Q&A with #SummerImpact winner Marianne Gadeberg
Earlier this month we launched our #SummerImpact contest where we asked you, our faithful readers, to tweet what you’d be doing this summer to make a social impact. We got loads of amazing and diverse world-changing responses. We selected five winners and we’re giving those folks an opportunity to share their stories here on Dowser.
@Mariannekg: @Dowserdotorg Spending my summer (year, even) creating opportunities for youth in #Cambodia & #Laos http://tinyurl.com/2b2la6m #SummerImpact
Dowser: How did you get involved with this work? Was there something specific that got you interested?
Gadeberg: I was working at an arts non-profit in New York City, when I was looking for a job where I’d feel more purpose. On idealist.org I found an ad by Digital Divide Data (DDD), advertising for a Media Fellow, who would help them tell stories about the impact they were having in Cambodia and Laos.
The work of DDD appealed to me because it’s a sustainable social enterprise – they teach people how to fish, rather than just giving fish away, so to speak. Or, as a colleague of mine in Cambodia put it, ’We don’t teach people how to fish, we teach people how to teach other people to fish.’
Can you tell us a little about what this organization does?
Digital Divide Data is a not-for-profit business that brings opportunity to disadvantaged youth in Cambodia and Laos by providing them with employment, training, and scholarships for college education. Over the past eight years, DDD has employed more than 1,000 people as data-entry operators for our world-class IT outsourcing business, and graduated more than 400 of them from entry-level jobs at DDD to employment opportunities that earn them four times the average income in Cambodia.
Has this experience changed how you’ll be approaching your future work, goals, or career path?
Yes, I think it has. I’ve realized that I’m much happier when I work towards goals I feel personally connected to, which probably means I’ll always be working in the non-profit, social enterprise, or development sector.
Do you have any advice for people interested in pursuing a similar experience?
When you realize that you can’t change the world, be happy that you can change little parts of it.
Living in countries like Cambodia and Laos is a constant reminder that there are always going to be many more people who deserve an opportunity like the one we’re providing at DDD. In the beginning, I would be frustrated when thinking about the 400 people DDD has graduated: ’Only 400? Really? Why not more?!’ But in the past seven months I’ve come to know people like Chhayrorn, whose parents took her out of school when her father fell ill. She came to DDD, which gave her a job and a scholarship for a college education, and she just graduated from a university in Phnom Penh with a degree in finance and banking. Her life, and her family’s life, was changed because of DDD. That’s no small thing.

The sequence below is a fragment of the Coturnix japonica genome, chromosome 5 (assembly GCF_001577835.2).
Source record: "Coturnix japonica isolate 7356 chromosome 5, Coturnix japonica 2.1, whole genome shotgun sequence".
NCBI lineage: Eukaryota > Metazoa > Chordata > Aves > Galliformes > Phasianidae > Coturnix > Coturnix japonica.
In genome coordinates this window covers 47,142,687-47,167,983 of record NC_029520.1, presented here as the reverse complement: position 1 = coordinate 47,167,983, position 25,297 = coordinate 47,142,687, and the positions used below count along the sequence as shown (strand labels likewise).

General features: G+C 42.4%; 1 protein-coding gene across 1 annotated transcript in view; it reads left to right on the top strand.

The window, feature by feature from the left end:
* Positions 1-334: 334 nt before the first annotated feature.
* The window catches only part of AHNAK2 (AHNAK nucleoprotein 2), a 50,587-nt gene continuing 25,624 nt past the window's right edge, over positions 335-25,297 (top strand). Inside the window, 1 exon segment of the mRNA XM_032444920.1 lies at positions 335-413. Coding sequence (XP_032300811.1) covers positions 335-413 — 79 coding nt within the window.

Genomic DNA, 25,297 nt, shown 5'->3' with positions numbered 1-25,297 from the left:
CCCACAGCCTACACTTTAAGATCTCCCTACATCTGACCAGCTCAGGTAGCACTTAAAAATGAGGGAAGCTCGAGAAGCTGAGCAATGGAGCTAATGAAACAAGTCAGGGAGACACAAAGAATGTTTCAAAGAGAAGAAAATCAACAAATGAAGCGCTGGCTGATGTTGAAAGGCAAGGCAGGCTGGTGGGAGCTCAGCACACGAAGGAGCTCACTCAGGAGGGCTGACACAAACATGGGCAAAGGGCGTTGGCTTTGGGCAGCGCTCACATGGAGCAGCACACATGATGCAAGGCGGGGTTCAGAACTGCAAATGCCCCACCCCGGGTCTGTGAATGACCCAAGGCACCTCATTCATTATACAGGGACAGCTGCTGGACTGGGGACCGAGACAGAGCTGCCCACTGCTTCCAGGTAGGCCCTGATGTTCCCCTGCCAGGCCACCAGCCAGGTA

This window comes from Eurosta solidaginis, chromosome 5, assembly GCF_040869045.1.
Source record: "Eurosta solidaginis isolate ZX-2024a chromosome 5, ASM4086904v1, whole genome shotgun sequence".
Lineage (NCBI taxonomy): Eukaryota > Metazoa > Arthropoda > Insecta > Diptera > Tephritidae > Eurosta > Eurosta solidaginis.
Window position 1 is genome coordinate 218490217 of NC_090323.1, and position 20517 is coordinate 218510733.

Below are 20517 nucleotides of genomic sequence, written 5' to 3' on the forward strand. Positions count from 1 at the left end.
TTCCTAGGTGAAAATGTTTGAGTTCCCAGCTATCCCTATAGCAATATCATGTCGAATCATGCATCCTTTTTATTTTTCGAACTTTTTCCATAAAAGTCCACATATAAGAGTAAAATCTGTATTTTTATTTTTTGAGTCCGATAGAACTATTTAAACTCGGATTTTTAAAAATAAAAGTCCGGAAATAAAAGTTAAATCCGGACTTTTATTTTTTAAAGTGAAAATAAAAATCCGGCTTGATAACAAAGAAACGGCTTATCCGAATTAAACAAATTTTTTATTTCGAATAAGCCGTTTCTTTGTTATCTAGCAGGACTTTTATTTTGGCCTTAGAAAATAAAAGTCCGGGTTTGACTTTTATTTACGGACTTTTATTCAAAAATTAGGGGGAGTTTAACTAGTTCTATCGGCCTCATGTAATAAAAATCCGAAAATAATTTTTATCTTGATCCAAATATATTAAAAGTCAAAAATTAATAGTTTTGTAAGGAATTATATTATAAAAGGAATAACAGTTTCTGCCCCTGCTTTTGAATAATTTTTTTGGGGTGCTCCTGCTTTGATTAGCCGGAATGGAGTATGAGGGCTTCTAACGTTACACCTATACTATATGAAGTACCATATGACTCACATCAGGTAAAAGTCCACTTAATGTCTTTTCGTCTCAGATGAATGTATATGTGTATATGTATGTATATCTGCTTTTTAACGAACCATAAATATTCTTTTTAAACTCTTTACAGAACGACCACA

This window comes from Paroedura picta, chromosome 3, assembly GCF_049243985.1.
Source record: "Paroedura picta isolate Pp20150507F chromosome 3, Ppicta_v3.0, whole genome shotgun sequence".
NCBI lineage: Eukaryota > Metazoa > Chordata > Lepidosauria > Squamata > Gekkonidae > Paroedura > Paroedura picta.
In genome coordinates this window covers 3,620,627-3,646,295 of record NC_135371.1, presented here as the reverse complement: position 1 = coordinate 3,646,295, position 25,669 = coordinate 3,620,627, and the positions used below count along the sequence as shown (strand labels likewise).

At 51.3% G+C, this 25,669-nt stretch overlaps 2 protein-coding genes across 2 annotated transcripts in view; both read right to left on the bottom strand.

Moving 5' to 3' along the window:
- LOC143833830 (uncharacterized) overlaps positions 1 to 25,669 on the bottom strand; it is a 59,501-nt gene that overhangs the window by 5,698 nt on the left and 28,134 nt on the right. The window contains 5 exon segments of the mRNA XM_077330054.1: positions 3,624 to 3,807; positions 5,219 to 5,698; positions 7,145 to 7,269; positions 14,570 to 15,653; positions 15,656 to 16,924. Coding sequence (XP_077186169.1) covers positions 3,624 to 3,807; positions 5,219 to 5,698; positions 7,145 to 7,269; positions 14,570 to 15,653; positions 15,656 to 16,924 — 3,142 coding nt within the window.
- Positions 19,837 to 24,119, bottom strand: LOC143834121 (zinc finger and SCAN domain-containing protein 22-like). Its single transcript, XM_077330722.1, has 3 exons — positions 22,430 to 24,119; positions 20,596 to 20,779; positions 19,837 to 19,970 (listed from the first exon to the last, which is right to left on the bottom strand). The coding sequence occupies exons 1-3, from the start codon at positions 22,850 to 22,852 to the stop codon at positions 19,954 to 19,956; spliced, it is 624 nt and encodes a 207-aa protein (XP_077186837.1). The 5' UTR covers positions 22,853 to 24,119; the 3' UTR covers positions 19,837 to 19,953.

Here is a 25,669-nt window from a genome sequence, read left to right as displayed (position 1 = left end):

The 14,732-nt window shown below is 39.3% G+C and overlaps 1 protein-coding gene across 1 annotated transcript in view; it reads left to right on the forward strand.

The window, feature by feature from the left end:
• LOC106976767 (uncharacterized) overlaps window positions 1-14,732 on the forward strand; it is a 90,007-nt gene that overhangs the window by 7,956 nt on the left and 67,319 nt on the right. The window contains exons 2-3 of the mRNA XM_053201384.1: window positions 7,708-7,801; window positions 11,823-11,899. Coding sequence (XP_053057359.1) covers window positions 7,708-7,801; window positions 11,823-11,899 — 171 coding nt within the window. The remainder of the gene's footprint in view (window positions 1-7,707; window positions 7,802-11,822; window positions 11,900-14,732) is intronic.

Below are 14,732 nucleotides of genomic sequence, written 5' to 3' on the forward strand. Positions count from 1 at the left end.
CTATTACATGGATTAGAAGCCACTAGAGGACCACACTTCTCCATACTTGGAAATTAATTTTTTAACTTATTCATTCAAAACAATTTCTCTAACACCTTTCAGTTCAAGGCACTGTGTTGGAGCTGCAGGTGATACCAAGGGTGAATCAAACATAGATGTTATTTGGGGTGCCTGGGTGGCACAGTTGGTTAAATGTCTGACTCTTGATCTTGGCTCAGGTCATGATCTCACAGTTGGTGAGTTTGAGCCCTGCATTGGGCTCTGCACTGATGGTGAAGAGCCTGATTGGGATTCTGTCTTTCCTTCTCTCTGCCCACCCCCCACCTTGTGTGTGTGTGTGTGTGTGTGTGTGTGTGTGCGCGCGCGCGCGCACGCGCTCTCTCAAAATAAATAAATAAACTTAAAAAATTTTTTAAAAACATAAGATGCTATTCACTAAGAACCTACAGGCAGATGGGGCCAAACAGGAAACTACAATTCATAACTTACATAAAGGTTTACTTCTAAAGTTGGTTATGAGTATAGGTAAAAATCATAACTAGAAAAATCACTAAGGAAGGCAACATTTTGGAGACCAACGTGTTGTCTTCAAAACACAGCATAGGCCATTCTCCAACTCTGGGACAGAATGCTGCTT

What’s something concrete and tangible you’ve learned this summer?
I’ve learned that it takes effort and commitment to effectively communicate across several cultures, languages, time zones, and continents.
Once, in our office in Phnom Penh, one of my female colleagues came up to me in the hallway with a grim face. ’I’m sorry,’ she said, ’I think you’ve become smaller.’ It took five minutes of questioning back and forth, during which she also kept apologizing for bringing it up, but in the end I realized she was telling me she was sorry I had lost weight. Where I come from, New York by way of Denmark, that would generally have been considered a compliment, but in Cambodia this woman felt compelled to express her sympathy for my misfortune.
We face similar challenges in essential parts of work, since our staff and clients are almost worlds apart, and we’ll find ourselves needing to convey something as foreign as the different components of early 20th century Dutch newspapers to our trainees. Likewise, when trying to explain the workings of our hybrid social business to ’outsiders‘ in the U.S. or Europe, we often wish that we could just bring them into our office in Phnom Penh, so that they can just see how it works, and why it’s important.
Video: Digital Divide Data